“At Akkodis, we're collecting the data off those sensors and ingesting them into a data lake [where we] run algorithms to predict what may happen next and simulate different conditions.” This data is then presented to power companies to help them align supply with demand in the grid, he said.
Sensors are also used at the individual device level to mediate interactions between driverless vehicles, said Joshua Morley, Akkodis national solutions and practice lead for IoT & digital twins.
“When you have two heavy vehicles approaching an intersection, they'll communicate” with each other, Morley said.
“One will slow down by a fraction to allow them both to pass without stopping because fuel usage of stopping and starting again for a heavy vehicle is significant. So by slowing one down by a fraction, they can bypass each other at a safe distance.”
Such technologies also greatly cut the incidence of costly and hazardous accidents that may have lasting or knock-on effects. Australia’s miners operate two-thirds of the world’s 1100-plus driverless haul trucks, responsible for conveying billions of tonnes of material a year.
The easy way to an ‘A’ – Modelling the model student
Even in the classroom, Smart Industry models are having an effect. Morley said analysis of student activities could lift their grades by choosing certain activities or classes in combination.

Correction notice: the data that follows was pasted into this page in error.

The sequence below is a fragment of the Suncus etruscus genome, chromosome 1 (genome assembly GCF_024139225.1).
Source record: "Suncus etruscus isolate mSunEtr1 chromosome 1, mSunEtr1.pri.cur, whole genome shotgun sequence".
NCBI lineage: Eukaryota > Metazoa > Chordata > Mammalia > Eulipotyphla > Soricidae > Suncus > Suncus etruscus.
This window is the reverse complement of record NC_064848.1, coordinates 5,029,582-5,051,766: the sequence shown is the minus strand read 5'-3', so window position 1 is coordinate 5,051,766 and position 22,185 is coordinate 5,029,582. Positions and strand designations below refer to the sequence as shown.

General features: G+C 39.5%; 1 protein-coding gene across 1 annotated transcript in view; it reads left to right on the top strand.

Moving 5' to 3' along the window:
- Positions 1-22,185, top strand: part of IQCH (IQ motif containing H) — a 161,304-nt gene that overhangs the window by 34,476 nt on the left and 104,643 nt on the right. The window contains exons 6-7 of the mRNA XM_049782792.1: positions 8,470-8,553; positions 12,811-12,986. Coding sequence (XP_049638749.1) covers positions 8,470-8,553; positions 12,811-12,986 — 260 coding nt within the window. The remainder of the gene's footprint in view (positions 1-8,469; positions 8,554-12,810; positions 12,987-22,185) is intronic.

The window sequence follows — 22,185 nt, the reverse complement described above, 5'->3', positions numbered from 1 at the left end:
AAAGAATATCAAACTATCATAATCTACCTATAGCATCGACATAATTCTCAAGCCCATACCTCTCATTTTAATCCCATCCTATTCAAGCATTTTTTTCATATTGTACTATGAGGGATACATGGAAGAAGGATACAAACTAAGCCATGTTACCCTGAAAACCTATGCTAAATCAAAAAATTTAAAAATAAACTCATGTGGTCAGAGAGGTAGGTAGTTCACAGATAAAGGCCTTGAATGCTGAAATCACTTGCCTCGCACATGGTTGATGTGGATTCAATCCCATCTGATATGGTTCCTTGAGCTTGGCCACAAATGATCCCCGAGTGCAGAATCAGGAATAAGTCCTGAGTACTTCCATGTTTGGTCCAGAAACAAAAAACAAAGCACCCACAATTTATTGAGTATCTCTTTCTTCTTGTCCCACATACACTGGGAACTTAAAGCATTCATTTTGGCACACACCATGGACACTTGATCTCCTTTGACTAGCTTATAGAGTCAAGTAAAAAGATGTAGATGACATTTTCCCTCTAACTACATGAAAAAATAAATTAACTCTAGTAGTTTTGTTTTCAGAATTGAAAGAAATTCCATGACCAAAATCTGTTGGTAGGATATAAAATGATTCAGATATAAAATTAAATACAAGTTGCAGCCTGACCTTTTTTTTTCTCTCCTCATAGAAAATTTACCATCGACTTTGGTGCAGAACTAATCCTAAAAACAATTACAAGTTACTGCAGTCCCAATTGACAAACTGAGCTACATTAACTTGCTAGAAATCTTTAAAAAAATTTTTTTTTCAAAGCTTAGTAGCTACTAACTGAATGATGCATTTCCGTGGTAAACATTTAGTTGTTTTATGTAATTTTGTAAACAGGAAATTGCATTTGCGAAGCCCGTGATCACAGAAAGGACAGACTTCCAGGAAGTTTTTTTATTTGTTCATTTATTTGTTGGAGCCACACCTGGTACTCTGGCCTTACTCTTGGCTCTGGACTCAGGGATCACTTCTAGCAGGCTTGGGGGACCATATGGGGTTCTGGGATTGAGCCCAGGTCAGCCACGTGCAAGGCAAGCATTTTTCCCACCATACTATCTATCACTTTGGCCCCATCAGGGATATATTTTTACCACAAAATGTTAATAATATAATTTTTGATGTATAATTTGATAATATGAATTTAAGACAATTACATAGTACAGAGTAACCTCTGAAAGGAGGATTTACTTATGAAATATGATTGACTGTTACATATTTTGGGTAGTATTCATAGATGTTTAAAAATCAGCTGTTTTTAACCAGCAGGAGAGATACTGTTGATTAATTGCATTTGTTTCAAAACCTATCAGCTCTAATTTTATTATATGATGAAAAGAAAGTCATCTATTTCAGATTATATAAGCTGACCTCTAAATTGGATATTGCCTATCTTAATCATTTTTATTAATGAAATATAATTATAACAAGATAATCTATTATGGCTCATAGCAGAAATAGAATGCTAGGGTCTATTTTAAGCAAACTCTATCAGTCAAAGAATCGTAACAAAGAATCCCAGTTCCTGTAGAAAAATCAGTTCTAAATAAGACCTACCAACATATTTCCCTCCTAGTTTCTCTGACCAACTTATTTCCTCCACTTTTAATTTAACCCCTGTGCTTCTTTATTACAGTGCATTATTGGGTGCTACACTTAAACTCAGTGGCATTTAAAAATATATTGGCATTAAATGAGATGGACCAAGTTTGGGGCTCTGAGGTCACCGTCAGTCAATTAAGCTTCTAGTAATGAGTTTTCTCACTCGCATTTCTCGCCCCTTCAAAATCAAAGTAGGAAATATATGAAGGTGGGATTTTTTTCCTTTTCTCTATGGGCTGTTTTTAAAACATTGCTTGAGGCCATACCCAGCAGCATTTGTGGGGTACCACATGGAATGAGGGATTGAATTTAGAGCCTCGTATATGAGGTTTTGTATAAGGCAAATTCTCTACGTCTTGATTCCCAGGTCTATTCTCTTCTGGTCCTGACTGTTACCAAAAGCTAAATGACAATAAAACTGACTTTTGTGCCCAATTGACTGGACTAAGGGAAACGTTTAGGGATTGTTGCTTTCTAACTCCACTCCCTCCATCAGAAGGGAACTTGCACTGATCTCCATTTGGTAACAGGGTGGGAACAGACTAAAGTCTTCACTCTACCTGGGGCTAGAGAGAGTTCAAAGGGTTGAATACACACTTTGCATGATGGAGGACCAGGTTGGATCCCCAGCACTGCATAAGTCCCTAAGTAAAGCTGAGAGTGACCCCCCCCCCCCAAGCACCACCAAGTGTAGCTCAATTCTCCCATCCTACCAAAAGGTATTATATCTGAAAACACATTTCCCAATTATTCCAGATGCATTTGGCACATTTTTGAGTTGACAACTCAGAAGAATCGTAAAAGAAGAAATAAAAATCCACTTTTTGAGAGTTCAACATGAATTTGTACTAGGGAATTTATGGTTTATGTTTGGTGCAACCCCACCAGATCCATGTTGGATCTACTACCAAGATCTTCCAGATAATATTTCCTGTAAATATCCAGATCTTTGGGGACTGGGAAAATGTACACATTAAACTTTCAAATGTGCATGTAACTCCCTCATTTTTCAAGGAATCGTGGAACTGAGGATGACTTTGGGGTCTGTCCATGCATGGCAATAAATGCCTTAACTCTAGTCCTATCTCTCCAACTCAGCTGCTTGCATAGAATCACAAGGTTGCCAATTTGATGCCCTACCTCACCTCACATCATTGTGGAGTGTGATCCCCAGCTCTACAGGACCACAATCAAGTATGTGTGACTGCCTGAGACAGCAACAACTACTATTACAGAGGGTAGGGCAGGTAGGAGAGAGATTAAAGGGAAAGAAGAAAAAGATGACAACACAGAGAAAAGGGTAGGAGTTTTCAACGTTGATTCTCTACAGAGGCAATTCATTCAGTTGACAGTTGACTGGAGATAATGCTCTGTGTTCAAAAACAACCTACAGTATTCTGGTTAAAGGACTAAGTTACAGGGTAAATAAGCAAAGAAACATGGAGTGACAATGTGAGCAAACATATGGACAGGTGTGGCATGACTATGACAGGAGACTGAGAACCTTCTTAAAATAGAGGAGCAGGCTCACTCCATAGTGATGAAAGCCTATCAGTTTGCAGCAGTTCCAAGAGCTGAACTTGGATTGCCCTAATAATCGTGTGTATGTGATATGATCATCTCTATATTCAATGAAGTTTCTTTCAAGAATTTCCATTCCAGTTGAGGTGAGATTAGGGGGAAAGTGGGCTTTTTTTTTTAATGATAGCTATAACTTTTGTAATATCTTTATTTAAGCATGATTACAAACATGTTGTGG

“We found the degree of accuracy of the model was so high that we were able to effectively determine what influencing factors were making up the end outcome,” he said.
Morley said the lesson for Australian business leaders is that, no matter their industry, Smart Industry has arrived — and is probably already making its effects known in their sector.
“Analysts at McKinsey estimates that the total value to be captured by IoT — just one component of Smart Industry — will be $US12.6 trillion in 2030,” Morley said.
“So, Smart Industry isn't a buzzword, sales tactic or future prospect. It's already here and it's happening all around us. You can embrace it or you can fall behind.”
From steam engines to smart agents in 300 years
First Industrial Revolution – As early as the 17th century, steam engines pumped water out of coalmines and would later power mass production and heavy transportation to get more goods to market, at unprecedented speed, all over the globe.
Second Industrial Revolution – From the 19th century, rapid technological progress led to mass production, electrification and spread of telecommunications connecting industrial centres with each other and consumers, further lowering costs and creating the middle class.
Third Industrial Revolution – AKA the ‘Digital Revolution’ was the rise in the 1970s–’90s of technologies such as the personal computer and internet that marked the shift from mechanical to digital technologies.
Fourth Industrial Revolution – At the start of the 21st century, a period distinguished by a world of hyper-automation where “cyber-physical systems” exchange data between themselves, fed by ubiquitous sensors and mediated in the cloud by artificial intelligences.